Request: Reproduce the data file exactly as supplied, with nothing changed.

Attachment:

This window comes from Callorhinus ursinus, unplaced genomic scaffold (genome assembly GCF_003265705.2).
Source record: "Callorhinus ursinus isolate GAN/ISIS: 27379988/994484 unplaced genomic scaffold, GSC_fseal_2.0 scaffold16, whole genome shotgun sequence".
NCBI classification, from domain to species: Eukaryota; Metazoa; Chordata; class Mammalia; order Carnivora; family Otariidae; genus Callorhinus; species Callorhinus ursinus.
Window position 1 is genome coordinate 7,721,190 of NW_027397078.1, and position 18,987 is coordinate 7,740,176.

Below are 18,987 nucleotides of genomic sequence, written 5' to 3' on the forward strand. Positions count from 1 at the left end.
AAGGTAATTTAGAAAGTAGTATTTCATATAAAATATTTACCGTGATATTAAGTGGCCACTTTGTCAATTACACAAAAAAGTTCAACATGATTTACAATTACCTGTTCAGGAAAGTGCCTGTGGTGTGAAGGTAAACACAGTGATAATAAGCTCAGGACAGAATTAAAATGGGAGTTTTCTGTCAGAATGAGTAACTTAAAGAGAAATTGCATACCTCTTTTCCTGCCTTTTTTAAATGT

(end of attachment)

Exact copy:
This window comes from Callorhinus ursinus, unplaced genomic scaffold (genome assembly GCF_003265705.2).
Source record: "Callorhinus ursinus isolate GAN/ISIS: 27379988/994484 unplaced genomic scaffold, GSC_fseal_2.0 scaffold16, whole genome shotgun sequence".
NCBI classification, from domain to species: Eukaryota; Metazoa; Chordata; class Mammalia; order Carnivora; family Otariidae; genus Callorhinus; species Callorhinus ursinus.
Window position 1 is genome coordinate 7,721,190 of NW_027397078.1, and position 18,987 is coordinate 7,740,176.

Below are 18,987 nucleotides of genomic sequence, written 5' to 3' on the forward strand. Positions count from 1 at the left end.
AAGGTAATTTAGAAAGTAGTATTTCATATAAAATATTTACCGTGATATTAAGTGGCCACTTTGTCAATTACACAAAAAAGTTCAACATGATTTACAATTACCTGTTCAGGAAAGTGCCTGTGGTGTGAAGGTAAACACAGTGATAATAAGCTCAGGACAGAATTAAAATGGGAGTTTTCTGTCAGAATGAGTAACTTAAAGAGAAATTGCATACCTCTTTTCCTGCCTTTTTTAAATGT